Does this argue against preparedness, though? There are civil defense folks (one example^) who have been striving (mostly in vain) to prepare cities like Chicago and Memphis for the very real possibility of a horrific repeat of the Madrid quake of the early 1800s. Should Noah^ not have followed his own advice to build his house as a boat and take the animals on-board at night during the flood seasons, just because all his neighbors were deaf to his wisdom?

My belief is, disaster will come. It could be local, or it could be worldwide. It could be financial or physical. The ongoing continuous civilization of the past, oh, several centuries, say, is no guarantee that we won't suffer a major setback to civilization. Sometimes we can avoid problems. A Jew in central Europe in the late 1930s might have had enough sense to get one's immediate family out of the way of the oncoming holocaust, and some did. But it can be a bit harder to dodge an unexpected nuke, biological weapons, or an asteroid.

Can you grow your own food? Do you have a water well? Is your shelter strong and secure enough? Do you have fuel and resources to survive for days, or even years, in case of emergency? If not, then, basically, you're running a risk. It may seem an acceptable risk, as year after year you live in relative peace and health, but if you are caught up in an Event, you may wish you'd had insurance. It is not human nature to prepare for winter like ants but rather to play like grasshoppers until the frost. The government widely advertised and promoted low-cost flood insurance in anticipation of flooding that hit Northern America recently, and few were interested.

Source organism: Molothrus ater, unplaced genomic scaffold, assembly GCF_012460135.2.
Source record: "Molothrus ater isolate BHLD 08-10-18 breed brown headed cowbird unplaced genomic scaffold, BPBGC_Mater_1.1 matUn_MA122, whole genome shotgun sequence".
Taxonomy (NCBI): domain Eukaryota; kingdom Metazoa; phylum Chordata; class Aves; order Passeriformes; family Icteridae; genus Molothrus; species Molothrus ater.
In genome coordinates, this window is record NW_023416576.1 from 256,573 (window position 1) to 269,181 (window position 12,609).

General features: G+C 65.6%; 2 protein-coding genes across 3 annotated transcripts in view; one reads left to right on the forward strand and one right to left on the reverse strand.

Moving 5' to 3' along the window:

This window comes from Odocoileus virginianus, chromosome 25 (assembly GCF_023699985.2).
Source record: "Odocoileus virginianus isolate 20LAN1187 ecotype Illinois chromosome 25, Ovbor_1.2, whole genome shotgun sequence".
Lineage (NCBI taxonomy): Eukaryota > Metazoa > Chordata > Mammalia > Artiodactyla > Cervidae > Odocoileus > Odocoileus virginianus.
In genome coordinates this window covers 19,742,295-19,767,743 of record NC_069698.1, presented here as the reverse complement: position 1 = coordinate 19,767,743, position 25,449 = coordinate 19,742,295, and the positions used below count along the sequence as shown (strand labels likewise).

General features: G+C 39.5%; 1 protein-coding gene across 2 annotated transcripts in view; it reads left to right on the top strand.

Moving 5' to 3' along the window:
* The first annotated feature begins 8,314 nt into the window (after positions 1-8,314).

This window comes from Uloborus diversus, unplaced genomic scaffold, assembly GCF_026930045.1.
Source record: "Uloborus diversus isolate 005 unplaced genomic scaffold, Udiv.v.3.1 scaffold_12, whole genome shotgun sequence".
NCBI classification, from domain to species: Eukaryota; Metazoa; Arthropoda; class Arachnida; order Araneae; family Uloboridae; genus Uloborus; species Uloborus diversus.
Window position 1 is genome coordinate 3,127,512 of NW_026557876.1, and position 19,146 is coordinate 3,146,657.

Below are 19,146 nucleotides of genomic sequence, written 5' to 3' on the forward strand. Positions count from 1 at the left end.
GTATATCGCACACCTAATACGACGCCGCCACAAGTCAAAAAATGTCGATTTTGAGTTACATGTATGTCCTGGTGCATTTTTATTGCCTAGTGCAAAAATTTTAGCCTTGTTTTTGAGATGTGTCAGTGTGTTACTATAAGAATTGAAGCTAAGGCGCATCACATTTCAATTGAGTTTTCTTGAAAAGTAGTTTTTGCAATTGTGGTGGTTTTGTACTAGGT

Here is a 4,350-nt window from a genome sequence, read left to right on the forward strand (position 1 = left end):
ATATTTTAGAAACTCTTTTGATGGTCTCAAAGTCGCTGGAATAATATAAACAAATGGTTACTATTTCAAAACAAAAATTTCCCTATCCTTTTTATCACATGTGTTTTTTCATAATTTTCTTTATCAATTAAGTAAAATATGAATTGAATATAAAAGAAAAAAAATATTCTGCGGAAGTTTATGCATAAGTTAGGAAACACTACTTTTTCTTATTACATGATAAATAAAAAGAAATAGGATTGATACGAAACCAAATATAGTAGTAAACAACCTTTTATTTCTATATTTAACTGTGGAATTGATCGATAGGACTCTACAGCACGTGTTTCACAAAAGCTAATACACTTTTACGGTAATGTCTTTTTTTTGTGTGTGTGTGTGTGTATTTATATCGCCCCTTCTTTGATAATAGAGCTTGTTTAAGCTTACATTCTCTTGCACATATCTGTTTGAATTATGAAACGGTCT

Even if there's just a small localized disaster, your preparedness may make the difference between life and death for your family or even your neighbors, depending on circumstances. It's rather like fastening your seat belt in a car. A bad enough wreck, a seat belt won't help. Certain wrecks, you'd be better off without a seat belt. But statistically, you should wear it. This is wisdom. And the higher powers, I am given to understand, aren't always all that helpful to those who refuse to act on their light of knowledge and wisdom.

Regardless of whether the Armegeddonists have it right or wrong, preparedness is wise in this world. Faith is good. Trust is important. We cannot save ourselves in all circumstances, and we should always live in principle, act in love, and be so unattached to the world that it doesn't matter if the earth itself should pass away (wow! that asteroid's so big, all we can do is sing psalms until it hits). But we are also given this life, and just as we budget for next week's bills (or ought to — sometimes I have trouble making ends meet), so we would be wise to protect ourselves and our families as much as possible.

This has been a message from your local universe civil defense preparedness organization. This is a test. This is only a test. Had this been a real emergency, you would be wishing you'd stocked up on canned goods, bottled water, and energy sources. (Or, maybe, if it was emergency enough, as the old joke goes, you'd get underneath your desk, stick your head between your legs, and kiss your a$$ goodbye.)

Beep repaired!